Google Maps has been updated with what’s described as the “biggest ever” increase in Street View photography, with more than 250,000 miles of road around the world gaining street-level imagery. Street View coverage has been boosted in eleven countries, while new “special collections” of photography – giving more insight into particular landmarks – have been added to over six new locations.
The new sidewalk-level images have been added to roads in the US, the UK, Macau, Singapore, Sweden, Thailand, Taiwan, Italy, Denmark, Norway and Canada. Meanwhile, there are special collections in South Africa, Japan, Spain, France, Brazil and Mexico, among other locations, for instance the Ferapontov monastery in Russia and the Chiang Kai-shek Memorial Hall in Taiwan.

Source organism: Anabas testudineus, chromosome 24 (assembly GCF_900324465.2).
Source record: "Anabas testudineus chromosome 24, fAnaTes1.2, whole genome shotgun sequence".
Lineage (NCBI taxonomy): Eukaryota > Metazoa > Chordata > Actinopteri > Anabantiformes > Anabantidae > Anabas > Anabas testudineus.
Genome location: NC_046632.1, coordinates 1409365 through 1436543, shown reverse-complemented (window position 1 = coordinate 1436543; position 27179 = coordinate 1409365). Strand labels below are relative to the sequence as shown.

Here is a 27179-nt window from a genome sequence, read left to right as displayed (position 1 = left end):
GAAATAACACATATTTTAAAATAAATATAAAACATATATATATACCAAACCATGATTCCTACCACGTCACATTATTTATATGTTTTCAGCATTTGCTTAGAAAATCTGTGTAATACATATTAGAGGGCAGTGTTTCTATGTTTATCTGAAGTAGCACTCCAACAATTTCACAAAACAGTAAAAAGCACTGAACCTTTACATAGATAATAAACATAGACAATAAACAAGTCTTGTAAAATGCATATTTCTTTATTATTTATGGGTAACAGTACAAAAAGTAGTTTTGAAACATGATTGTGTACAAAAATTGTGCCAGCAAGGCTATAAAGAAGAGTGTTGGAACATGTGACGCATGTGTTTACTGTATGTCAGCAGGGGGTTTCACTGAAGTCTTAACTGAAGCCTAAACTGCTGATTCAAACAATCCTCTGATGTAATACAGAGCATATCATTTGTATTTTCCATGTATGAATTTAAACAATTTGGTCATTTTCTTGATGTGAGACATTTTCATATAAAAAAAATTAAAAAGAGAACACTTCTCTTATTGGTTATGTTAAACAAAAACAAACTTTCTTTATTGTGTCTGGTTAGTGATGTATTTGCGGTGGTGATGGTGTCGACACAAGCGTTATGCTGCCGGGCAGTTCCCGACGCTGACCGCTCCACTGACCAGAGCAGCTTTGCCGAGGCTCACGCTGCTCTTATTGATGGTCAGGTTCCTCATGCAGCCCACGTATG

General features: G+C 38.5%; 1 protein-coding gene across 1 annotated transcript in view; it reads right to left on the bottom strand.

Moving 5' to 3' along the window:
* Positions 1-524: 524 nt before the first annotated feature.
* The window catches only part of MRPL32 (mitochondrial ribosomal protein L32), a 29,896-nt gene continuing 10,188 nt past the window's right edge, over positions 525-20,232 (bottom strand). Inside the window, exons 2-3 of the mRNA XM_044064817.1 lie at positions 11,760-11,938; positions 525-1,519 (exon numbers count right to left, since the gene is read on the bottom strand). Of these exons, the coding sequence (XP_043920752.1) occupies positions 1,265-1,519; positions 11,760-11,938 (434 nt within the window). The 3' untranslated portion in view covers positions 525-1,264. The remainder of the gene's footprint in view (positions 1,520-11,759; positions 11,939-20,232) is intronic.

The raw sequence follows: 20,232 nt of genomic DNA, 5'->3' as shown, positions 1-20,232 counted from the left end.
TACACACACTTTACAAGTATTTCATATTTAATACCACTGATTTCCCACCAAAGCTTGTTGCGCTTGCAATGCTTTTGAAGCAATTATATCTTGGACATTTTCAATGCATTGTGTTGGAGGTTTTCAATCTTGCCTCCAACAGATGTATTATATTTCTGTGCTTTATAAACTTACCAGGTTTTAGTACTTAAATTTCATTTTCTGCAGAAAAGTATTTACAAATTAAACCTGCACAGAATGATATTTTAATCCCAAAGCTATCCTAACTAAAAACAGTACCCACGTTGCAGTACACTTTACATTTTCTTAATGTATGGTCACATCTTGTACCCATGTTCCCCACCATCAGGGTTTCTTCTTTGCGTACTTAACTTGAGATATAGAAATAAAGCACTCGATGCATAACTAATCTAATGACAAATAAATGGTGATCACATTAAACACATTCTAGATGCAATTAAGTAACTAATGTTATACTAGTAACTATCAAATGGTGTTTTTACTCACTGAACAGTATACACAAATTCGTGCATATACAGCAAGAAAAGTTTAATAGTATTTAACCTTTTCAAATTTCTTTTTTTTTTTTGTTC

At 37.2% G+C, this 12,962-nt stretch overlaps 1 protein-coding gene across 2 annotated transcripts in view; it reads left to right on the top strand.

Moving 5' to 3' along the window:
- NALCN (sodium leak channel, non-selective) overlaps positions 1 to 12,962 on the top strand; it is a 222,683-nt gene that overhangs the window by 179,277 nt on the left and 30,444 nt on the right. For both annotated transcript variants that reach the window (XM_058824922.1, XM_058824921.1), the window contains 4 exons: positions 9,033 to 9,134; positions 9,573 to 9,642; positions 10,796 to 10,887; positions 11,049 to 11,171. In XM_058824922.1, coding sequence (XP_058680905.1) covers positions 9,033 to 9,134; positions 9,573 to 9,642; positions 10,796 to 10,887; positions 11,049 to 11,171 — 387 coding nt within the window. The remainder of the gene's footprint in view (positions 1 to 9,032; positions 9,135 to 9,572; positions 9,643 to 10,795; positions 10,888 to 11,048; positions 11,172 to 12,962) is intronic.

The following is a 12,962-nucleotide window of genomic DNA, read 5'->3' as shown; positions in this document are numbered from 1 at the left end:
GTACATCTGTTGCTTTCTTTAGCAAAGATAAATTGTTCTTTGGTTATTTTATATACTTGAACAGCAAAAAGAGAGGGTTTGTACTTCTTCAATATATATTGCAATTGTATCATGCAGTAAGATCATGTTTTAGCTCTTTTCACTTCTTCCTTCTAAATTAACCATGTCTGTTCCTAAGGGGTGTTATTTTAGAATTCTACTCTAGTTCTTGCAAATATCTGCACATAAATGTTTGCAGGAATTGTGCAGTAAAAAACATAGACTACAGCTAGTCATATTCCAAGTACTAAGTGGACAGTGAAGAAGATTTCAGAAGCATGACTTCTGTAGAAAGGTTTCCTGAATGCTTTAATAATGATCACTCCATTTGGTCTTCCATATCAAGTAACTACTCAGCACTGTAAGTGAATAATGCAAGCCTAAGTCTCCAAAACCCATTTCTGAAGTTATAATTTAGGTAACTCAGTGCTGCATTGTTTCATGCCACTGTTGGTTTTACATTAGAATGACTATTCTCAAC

Google has also sent its cameras inside some landmarks, so you can now step into Kronborg castle in Denmark, for instance. The search giant uses a combination of Street View photography cars, bikes, and even individually-work camera backpacks to gather its footage.
Support for viewing Street View on mobile devices has been contentious in recent weeks, with Apple’s decision to oust Google Maps from iOS 6 and replace it with its own Apple Maps app meaning iPhone 5 and other iOS device users lost the ability to see street-level images. Google re-added access by updating its webapp, however, and has promised a native version of Google Maps for iOS by the end of the year.
Google Maps gets 250k mile Street View update is written by SlashGear.
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